Create an app from the package:
Create a job from the package and include the MySQL start command. Disable routes so port 0 is not applied.
The syntax is as follows:
apc app from package <app-name> -p <pkg-name> [optional-args]
apc app from package mysql-app -p snapshot-mysql-cap-142670904 -dr --start-cmd 'sudo /bin/sh /usr/bin/mysqld_safe'
snapshot-mysql-cap-142670904 is the package name of the capsule snapshot, the
-dr option disables routes, and
'sudo /bin/sh /usr/bin/mysqld_safe' is the MySQL server start command.
Expose the default
mysql-server listening port:
apc app update mysql-app --port-add 3306
Start the job:
apc app start mysql-app
Promote the job to be a provider:
apc provider register mysql-provider --job mysql-app -u mysql://root:password@mysql-app
You now have a fully-functional MySQL provider. At this point you can delete the capsule using
apc capsule delete.
The last step is to create a service for the provider:
apc service create mysql-service --provider mysql-provider
And bind a job to it:
apc service bind mysql-service --job my-node-todo-app
apc job showto verify that the app is connecting to the MySQL job via the service you created.
Connecting to an existing MySQL database
If you just need to create a connection to an existing database on a MySQL server you can create a generic service to create a connection to the database. Note that bindings to a MySQL database through a generic service type are not brokered by a MySQL semantic pipeline, and therefore do not support ephemeral credentials. See Semantic pipeline considerations for more information.
For instance, say that your MySQL server is running on
192.168.10.28 and listening for connections on port
3306. The database name is
unladen_swallow, the login name for the database is
arthur, and the user's database password is
coconut9mercia. You also have a Apcera cluster using the subnet
On the database server, grant access to
arthur so that he can log in from the Apcera Platform subnet. MySQL does not understand the
/20 netmask notation, but it does understand
mysql> grant all on unladen_swallow.* to arthur@'192.168.96.0/255.255.240.0' identified by 'coconut9mercia';
apc, create a generic service for this database on the Apcera Platform:
apc service create myulsdb --type generic -- --url "mysql://arthur:firstname.lastname@example.org:3306/unladen_swallow"
The values above come from:
- Apcera service name: myulsdb
- DB User: arthur
- DB Password: coconut9mercia
- MySQL DB IP: 192.168.10.28
- MySQL Port: 3306 (default for MySQL)
- MySQL Database name: unladen_swallow
Within an app or job bound to your MySQL service there's an environment variable called
MYSQLDB_URI which contains the URI of your MySQL DB. Normally you'd deploy an app, bind that your MySQL database service, and have your app parse the
MYSQLDB_URI environment variable to get the user name, password, host IP, and database name that your app needs to use to connect to the database.
However, if you just want to verify that you can connect to the DB from the Apcera Platform, try creating a capsule and connect to the database manually:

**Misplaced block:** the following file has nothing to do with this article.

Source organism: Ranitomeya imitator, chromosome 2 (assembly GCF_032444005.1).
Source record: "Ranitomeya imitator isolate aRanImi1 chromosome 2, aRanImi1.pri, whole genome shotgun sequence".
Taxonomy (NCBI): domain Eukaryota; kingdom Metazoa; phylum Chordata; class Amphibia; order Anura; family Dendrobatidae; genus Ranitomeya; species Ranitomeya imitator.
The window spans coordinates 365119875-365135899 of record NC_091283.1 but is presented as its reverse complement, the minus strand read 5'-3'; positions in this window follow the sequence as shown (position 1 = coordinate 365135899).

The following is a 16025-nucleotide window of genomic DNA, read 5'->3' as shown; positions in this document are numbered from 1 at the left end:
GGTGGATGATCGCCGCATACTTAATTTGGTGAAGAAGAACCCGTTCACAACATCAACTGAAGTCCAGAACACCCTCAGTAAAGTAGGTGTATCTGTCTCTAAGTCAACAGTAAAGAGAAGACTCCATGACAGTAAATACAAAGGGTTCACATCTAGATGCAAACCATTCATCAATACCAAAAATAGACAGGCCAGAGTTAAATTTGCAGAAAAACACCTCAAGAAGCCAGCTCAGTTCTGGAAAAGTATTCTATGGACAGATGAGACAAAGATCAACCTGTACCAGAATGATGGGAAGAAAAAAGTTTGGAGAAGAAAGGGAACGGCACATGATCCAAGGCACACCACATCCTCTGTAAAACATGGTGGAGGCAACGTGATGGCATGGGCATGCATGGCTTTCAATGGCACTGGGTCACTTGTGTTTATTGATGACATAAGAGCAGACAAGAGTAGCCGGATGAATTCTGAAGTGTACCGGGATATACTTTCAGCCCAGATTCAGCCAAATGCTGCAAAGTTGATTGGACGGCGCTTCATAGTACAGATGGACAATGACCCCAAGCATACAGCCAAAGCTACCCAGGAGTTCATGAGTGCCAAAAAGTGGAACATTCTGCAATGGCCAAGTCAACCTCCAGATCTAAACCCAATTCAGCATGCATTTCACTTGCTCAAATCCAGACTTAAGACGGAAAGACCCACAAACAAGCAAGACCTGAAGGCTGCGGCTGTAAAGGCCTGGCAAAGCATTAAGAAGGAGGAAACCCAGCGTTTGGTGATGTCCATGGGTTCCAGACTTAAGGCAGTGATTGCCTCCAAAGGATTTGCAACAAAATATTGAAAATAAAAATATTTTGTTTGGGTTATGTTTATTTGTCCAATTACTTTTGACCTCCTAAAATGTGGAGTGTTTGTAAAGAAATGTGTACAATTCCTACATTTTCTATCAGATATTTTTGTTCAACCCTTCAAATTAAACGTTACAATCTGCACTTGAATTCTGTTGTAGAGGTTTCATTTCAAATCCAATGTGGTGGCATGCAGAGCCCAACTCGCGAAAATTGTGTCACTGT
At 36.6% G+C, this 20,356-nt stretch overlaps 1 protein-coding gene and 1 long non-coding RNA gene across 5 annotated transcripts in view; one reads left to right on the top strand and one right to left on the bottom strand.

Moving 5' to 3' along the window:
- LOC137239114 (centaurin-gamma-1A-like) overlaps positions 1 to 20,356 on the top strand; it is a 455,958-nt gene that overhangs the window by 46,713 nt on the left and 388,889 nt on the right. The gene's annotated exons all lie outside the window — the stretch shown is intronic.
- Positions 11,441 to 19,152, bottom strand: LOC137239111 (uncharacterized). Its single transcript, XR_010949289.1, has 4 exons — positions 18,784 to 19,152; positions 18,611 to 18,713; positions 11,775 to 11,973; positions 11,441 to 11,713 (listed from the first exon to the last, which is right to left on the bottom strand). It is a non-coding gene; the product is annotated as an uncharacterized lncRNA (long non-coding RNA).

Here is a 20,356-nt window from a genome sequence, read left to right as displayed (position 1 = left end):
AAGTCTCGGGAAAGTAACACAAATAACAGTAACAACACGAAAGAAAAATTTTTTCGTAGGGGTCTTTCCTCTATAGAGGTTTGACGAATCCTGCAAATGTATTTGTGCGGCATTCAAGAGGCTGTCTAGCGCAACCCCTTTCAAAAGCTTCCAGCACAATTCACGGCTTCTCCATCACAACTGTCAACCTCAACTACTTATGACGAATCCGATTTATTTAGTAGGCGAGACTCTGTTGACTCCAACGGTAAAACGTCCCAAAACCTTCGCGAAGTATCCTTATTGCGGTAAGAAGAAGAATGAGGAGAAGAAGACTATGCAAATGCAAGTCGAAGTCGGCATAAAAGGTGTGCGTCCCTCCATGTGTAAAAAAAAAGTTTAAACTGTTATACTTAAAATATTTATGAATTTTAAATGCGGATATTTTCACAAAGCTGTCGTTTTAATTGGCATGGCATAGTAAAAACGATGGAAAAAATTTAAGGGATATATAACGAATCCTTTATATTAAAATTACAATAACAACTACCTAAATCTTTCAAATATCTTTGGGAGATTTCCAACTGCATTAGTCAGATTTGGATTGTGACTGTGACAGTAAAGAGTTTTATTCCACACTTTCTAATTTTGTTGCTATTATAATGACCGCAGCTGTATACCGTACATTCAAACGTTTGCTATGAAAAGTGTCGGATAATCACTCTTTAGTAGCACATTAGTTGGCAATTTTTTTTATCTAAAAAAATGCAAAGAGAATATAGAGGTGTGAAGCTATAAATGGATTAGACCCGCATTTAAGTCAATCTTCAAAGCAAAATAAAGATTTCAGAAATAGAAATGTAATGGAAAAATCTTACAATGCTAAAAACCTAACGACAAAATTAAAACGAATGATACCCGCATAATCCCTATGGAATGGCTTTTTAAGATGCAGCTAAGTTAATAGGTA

apc capsule create test-mysql-capsule --allow-egress --image ubuntu --batch apc service bind myulsdb --job test-mysql-capsule --batch apc capsule connect test-mysql-capsule
Once you're logged into the capsule (as root), install the MySQL client:
apt-get update apt-get install mysql-client
Get the database connection information:
mysql -u arthur -p -h 192.168.10.28 unladen_swallow
Enter your password when prompted. You should be able to enter SQL commands and interact with the database.
Backing up a MySQL database
To back up a MySQL database you need a couple of things:
- A MySQL server to back up.
- A container with the mysql-client package installed on it to do the backup.
- A script to back up your database that uses the backup options you want to use.
- Persistent storage where you can store the backups, so your backups don't disappear if you restart the container or reboot its host server.
Let's assume that:
- We have built a MySQL provider on the cluster named
- We've created a service from this provider called
- We've bound this service to a bunch of jobs which store their data in the database managed by the
- We want to back up the database from this service.
- We also have a persistent filesystem provider called
apcfsthat provides persistent, NFS-backed storage.
First create a storage service from the NFS provider just to store our backups:
apc service create mysql-backup-storage --provider /apcera/providers::apcfs --description "Storage for mysql-service backups" --batch
Just so you can understand what is going on, create a capsule and bind it to both the MySQL service and the NFS service, then connect to the capsule:
apc capsule create mysql-backup-capsule --allow-egress --image ubuntu --batch apc service bind mysql-service --job mysql-backup-capsule --batch apc service bind mysql-backup-storage --job mysql-backup-capsule --batch -- --mountpath /backups/mysql-service apc capsule connect mysql-backup-capsule
Once you log in type
df -k. You'll see the NFS file system mounted on